America's supercar remains a relative bargain, however.
Chevrolet sent an official notice to its dealer network recently, which was shared on the Mid Engine CorvetteForum.
"Chevrolet is announcing revised prices effective for vehicles produced on or after June 13, 2022. This revision affects base model prices for 2022 MY Corvette. Select options will also be revised. Dealer invoice amounts will increase accordingly. Dealer discounts remain unchanged," said the notice.
However, customers who ordered their vehicles before the above date are eligible for price protection. Luckily, the order books for the 2023 model opened in early April.
The Corvette remains a relative bargain compared to the supercar establishment. The coupe now starts at $65,595 for LT1, $72,895 for the LT2, and $77,545 for an LT3. For a drop-top, Chevy will charge $73,095 for a base LT1, $79,895 for an LT2, and $84,545 for a top-spec LT3. That's a $2,300 price increase.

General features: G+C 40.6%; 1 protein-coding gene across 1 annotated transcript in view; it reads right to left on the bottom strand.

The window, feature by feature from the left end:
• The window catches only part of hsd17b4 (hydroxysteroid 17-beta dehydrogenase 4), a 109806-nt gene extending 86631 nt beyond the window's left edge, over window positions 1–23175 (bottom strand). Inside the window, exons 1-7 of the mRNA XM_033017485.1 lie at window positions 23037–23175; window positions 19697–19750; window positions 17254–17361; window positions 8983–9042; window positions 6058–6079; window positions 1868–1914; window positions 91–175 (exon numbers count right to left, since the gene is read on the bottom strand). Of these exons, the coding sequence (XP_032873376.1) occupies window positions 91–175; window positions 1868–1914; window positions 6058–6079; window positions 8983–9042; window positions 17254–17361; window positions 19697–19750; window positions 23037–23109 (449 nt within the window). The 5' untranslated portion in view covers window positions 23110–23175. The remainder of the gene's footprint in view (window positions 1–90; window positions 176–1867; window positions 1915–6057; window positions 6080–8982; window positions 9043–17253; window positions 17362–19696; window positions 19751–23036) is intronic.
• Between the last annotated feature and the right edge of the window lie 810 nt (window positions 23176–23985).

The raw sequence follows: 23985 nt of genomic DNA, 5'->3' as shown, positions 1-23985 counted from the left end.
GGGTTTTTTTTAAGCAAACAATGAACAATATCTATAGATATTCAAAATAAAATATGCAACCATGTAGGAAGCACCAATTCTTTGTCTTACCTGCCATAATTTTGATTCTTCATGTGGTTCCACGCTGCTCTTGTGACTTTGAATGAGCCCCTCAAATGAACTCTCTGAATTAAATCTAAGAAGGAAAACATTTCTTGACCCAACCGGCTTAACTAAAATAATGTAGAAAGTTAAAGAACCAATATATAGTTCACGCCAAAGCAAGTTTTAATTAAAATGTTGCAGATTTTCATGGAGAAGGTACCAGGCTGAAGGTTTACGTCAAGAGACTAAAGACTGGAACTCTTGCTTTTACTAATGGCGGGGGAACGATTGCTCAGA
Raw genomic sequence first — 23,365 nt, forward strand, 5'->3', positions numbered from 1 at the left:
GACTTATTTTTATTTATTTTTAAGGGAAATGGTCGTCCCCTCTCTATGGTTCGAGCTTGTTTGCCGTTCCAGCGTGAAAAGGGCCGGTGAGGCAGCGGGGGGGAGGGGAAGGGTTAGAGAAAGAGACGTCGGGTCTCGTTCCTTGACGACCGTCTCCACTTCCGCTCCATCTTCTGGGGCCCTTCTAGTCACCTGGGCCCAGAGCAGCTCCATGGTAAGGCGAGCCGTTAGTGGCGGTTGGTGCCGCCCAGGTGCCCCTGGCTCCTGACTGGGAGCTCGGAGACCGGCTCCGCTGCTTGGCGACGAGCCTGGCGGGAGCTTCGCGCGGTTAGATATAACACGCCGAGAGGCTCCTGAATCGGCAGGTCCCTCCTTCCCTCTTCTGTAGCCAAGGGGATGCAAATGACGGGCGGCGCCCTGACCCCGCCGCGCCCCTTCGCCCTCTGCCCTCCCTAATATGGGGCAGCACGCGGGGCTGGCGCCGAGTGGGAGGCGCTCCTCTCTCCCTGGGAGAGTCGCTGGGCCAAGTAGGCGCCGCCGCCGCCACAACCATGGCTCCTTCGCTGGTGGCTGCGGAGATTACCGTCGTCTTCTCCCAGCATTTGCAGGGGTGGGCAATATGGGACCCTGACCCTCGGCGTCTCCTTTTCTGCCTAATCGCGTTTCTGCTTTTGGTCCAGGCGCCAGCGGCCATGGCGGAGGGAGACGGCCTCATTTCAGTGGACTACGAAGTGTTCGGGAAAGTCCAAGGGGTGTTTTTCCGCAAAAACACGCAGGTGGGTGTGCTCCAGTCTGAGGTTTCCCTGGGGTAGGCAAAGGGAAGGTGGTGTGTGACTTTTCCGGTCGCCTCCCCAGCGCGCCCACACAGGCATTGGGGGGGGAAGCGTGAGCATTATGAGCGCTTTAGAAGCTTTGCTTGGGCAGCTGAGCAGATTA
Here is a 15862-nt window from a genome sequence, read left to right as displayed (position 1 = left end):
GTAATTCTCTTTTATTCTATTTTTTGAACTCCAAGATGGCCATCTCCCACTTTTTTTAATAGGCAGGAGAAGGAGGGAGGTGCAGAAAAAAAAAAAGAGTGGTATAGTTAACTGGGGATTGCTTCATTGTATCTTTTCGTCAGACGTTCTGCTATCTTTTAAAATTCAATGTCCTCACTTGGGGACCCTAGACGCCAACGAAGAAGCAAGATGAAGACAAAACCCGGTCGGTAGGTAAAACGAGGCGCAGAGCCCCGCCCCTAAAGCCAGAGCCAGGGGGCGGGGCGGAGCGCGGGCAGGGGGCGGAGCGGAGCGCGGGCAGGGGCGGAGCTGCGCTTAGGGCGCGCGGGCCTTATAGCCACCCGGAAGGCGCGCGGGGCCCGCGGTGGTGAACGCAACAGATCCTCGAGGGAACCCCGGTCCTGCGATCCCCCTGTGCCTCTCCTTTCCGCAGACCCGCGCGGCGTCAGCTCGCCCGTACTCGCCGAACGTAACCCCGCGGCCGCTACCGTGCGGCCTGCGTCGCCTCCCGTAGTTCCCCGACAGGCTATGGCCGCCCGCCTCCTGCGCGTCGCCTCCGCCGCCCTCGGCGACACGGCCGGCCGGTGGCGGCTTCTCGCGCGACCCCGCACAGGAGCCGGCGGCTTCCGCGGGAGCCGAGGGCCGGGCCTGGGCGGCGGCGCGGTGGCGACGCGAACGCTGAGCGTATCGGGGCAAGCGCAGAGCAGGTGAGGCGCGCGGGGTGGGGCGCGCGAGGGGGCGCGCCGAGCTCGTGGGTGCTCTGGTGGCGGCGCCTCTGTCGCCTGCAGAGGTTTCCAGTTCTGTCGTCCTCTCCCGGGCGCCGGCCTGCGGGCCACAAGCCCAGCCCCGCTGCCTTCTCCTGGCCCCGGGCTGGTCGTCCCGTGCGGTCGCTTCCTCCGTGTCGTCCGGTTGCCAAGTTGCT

Unfortunately, the updated pricing did not include the MSRP for the Z06. We suspect Chevy is keeping that particular notification in the same vault as the aliens housed in Area 51. Meanwhile, Chevrolet dealers are making a killing selling an upcoming car with no set price.
A few of the optional extras have also gone up in price. The front lift feature now retails for $2,595.
On the cosmetic side, Yellow, Bright Red, and Edge Red calipers add $695 to the price, while black exhaust tips cost $395. The price for chrome exterior badges has increased to $295, and Carbon Flash side mirrors retail for $195.
The GT2 Bucket Seats (only available on the LT2) cost $1,695. If you want a color combination override or custom trim and seat combo override, Chevy will charge an additional $695. A Sueded Microfiber steering wheel now costs $695, while two-tone seats add $595 to the price.
All of the color seatbelt options have increased to $495. Available colors include Orange, Red, Tension Blue, Yellow, and Tan.
Even with these options added, America's most famous supercar remains a bargain compared to the benchmark Porsche 911, which starts at just over $100,000.